“I argue that two steps necessary in creating a portfolio must be examined separately. Step one is constructing the feasible set of efficient portfolios (portfolios that are investable and have the most expected return per unit of risk). Step two is choosing which of these portfolios to own (i.e., what risk-return trade-off maximizes utility). A long-term investment in 60/40 may or may not get step two wrong (i.e., not take enough risk). An investment in 100% equities almost certainly gets step one wrong (it is not an efficient portfolio).”
Asness’ relatively simple solution is familiar to anyone who’s done any digging into risk-parity: You just lever up the 60/40 portfolio until you’ve reached your personal risk/reward tolerance target. Twenty-two years later, Jeremy Schwarz and the team at WisdomTree launched a fund doing precisely that — leveraging a 60/40 portfolio up to 90/60 — in the form of the WisdomTree 90/60 U.S. Balanced Fund (NTSX), now called the U.S. Efficient Core fund, which (with apologies) sat around, largely ignored, until last year.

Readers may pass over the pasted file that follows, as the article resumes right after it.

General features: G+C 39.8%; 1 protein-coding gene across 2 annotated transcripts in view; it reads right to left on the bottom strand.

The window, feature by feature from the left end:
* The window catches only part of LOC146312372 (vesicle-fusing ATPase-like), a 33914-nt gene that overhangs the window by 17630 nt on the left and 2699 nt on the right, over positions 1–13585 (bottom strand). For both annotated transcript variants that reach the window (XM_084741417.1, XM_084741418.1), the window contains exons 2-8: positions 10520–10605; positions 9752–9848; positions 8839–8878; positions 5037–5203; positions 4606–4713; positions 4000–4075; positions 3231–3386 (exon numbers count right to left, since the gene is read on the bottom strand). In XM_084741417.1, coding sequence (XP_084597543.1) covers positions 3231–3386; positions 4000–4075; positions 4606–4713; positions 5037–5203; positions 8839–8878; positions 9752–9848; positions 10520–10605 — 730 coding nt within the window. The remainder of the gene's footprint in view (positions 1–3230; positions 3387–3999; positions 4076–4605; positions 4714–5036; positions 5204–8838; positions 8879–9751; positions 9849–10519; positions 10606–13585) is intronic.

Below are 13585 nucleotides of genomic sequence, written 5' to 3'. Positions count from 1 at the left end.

Over the last six months, things started to get interesting. First, on the fund’s third anniversary in August, it had absolutely crushed the S&P 500: 73.46% vs. 63.66% over three years. That caught some attention. But perhaps more importantly, a few folks in the ecosystem figured out what was lying on the table. ReSolve Asset Management and Newfound Research authored a paper in the fall on “Return Stacking” — the idea of using the capital efficiency baked into products like NTSX to add additional, hopefully uncorrelated units of risk/return to a portfolio. They then went on to launch an actual index you can track on what this diversified, leveraged, “return stacked” portfolio might look like: